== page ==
darich

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While RAW gives some great advantages in post processing IMO i think you;d be better with top quality jpeg.
The reasons are as follows.
  • Your uncle isn't fussed about top quality so why use a massive file when he won't require it?
  • RAW produces large files and with a smallish buffer on the 350D is it really necessary?
  • There's a good chance you'll miss a good shot while your camera is processing a RAW image.
  • You're effectively taking quality candids so speed is of the essence. RAW is far from fast.
  • With top quality jpeg you can put the camera in continuous shooting when throwing the confetti and you'll get many more shots than you would with RAW.
  • Unless you have a superfast memory card you'll be slowed even more.
If you were taking the official shots for the day then by all means use RAW but i think when you've been nominated as top candid shooter (i know some shots will be posed) then I'd consider not using it for speed.
Things happen quickly and you'll want to be always ready..not waiting for the flashing light on the back to stop.

If you insist on going with RAW then be prepared to miss several good opportunites and don't let it affect you.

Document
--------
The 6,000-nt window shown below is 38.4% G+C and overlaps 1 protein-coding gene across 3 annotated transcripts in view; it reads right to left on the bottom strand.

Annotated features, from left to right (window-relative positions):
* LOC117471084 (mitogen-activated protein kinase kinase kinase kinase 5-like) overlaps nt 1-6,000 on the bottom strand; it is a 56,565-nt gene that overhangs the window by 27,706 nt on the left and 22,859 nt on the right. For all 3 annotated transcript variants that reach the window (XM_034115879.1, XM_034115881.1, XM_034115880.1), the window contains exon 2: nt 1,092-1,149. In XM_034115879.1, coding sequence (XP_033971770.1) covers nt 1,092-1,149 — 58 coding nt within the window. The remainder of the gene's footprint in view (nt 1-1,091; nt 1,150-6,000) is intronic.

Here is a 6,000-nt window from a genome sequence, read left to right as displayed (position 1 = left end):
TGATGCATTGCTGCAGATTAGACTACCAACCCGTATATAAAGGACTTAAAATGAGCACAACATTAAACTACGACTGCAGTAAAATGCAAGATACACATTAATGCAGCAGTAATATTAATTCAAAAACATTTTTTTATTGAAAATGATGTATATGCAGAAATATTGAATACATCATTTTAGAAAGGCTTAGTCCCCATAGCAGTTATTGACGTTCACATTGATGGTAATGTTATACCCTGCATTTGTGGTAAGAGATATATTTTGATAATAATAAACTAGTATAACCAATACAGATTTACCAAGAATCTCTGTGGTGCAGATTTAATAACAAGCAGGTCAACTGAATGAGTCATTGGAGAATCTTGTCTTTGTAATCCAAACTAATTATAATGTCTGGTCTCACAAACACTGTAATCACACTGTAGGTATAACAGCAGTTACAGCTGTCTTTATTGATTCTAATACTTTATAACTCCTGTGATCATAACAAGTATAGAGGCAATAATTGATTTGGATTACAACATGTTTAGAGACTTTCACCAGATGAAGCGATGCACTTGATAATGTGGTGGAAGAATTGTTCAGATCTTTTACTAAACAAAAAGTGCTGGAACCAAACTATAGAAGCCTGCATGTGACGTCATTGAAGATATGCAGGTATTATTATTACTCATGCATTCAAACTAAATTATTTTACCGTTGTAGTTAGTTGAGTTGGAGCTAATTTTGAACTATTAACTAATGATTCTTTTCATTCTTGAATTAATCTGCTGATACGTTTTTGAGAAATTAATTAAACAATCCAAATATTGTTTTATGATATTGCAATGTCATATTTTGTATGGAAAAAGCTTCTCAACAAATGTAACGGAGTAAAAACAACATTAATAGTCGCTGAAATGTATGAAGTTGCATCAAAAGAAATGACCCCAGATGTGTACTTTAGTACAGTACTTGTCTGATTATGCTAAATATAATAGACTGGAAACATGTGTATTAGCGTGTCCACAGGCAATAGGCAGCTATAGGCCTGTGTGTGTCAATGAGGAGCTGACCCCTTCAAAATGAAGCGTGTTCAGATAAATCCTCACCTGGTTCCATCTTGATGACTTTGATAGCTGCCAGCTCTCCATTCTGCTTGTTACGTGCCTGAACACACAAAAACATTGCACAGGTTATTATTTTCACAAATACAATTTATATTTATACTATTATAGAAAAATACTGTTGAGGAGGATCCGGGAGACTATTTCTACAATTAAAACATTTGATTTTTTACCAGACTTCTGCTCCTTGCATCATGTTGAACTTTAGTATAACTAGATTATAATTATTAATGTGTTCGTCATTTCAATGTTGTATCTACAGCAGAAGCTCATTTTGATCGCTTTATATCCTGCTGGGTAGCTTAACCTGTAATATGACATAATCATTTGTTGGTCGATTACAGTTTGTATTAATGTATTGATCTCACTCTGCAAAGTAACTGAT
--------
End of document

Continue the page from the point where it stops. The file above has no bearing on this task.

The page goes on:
ksmattfish

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Get a Canon 50mm f/1.8. They are cheap. With it you'll be able to shoot using available light on ISO 400 to 1600 in most indoor situations. They're probably not going to blow the candid shots up real big anyway. Even at ISO 1600 prints are going to look really good 5x7 or smaller, and decent at 8x12 (at least as long as you don't underexpose; you might dial in +1/3 or +2/3 exposure). Available light shots are going to have a lot more atmosphere than most of the front lit shots they are going to see.

If you are going with the zooms in your sig you will need a flash (and not that penlight they built into your camera ;) ). A flash also comes in handy for getting rid of dark shadows outdoors on bright days.

So there's my recommendation, shoot no flash indoors/low light with a fast lens and high ISO, and use the flash outdoors in the bright sun. I know it sounds backwards, but it works.
 
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Guinness

Guinness

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Thanks everyone, I'm currently winning bidder for a Canon 50mm f/1.8.

I didn't think about using the Praktika, I hardly ever use it, it's had the same roll of 400 in it since November:lol: can you still get lenses for it? It's a screwed fitting and I think it's older than me.

Thanks for the tip Leo.
I'm going to start looking for a flash gun although I don't know which one to go for.
While I think about it, I need a new tripod too, I bought one from Jessops (model: 327) and when I put the camera on the head tilts under the weight and I get crooked horizons:grumpy:

Thanks for your opinion Darich, I'll have a think about what file to use, I wanted RAW so I could compensate for my lack of experience using PS, but my lack of experience also means i'll be taking more shots to make sure I get the one I want, thus filling the memory cards up quicker:thumbdown: